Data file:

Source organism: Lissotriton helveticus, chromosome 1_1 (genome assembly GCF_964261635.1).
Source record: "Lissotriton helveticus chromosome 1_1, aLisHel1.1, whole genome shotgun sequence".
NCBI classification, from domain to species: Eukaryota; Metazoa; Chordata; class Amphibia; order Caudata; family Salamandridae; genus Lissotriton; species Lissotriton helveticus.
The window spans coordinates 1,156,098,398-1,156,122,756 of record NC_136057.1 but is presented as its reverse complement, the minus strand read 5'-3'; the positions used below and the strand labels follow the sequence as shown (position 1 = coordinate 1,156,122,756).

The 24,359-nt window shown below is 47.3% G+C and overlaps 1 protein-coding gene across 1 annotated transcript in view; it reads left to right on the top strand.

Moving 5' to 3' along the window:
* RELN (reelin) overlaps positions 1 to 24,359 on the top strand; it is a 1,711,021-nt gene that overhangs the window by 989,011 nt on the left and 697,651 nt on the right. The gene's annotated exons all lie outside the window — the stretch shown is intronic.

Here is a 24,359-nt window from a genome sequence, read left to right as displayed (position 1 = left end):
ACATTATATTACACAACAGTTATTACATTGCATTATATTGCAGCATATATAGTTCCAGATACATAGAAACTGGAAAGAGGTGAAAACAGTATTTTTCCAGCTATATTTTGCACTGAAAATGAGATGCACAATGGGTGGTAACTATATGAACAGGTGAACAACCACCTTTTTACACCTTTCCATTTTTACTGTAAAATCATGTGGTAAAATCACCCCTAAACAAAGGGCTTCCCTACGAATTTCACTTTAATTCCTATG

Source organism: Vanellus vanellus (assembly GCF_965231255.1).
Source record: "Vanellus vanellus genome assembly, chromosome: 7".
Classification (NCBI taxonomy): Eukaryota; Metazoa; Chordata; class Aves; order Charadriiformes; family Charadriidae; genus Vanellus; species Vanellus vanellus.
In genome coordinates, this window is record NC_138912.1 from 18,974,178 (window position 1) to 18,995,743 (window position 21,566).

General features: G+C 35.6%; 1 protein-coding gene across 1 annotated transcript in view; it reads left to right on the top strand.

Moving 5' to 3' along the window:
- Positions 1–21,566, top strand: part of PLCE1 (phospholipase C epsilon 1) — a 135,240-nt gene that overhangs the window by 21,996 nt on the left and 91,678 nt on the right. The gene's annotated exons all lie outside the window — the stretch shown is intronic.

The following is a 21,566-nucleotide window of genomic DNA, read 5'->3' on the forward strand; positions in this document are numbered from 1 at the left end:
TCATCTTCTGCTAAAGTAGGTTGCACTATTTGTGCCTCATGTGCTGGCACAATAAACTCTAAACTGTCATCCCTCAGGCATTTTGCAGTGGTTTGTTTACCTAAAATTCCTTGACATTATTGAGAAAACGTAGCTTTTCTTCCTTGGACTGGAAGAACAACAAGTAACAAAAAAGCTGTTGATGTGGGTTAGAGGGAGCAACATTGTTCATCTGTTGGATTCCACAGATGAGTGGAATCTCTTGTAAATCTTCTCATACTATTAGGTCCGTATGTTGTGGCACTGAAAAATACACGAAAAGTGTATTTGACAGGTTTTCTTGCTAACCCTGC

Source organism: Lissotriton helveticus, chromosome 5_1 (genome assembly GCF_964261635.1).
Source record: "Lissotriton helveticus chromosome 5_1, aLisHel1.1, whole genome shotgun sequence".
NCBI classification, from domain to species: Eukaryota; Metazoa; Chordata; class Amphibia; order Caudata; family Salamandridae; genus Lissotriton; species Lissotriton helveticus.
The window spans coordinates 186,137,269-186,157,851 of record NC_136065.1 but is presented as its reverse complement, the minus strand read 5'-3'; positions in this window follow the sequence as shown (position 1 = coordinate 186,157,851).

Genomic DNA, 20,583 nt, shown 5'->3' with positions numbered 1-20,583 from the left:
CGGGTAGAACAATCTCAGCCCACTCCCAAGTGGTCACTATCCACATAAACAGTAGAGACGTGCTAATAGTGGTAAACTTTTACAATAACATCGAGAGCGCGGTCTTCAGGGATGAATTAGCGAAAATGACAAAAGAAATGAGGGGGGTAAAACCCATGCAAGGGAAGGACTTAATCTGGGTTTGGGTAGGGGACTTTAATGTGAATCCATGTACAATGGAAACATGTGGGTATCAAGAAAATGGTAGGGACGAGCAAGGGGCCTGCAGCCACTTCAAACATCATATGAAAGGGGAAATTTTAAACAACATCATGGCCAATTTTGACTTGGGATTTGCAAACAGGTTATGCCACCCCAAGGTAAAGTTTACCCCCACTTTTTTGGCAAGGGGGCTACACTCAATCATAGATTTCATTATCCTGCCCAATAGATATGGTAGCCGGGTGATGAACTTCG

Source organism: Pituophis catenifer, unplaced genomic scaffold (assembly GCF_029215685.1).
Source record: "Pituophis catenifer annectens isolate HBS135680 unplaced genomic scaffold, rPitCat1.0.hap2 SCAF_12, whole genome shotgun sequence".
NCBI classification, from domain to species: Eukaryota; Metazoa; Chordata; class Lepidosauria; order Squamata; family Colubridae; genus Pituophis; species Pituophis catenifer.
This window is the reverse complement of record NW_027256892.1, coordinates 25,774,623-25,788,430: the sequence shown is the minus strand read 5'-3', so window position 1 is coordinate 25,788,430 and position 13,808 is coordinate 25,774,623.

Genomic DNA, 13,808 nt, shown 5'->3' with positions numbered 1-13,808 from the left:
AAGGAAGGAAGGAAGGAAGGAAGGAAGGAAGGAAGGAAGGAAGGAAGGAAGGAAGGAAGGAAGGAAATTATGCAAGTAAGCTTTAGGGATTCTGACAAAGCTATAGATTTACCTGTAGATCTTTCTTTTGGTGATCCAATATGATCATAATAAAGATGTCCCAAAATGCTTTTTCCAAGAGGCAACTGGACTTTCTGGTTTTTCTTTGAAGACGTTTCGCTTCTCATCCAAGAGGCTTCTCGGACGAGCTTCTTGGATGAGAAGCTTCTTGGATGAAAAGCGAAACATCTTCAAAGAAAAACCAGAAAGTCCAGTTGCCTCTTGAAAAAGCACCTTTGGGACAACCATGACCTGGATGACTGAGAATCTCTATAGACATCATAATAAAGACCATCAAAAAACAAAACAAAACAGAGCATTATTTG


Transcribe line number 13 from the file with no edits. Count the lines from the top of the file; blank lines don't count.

In genome coordinates, this window is record NC_138912.1 from 18,974,178 (window position 1) to 18,995,743 (window position 21,566).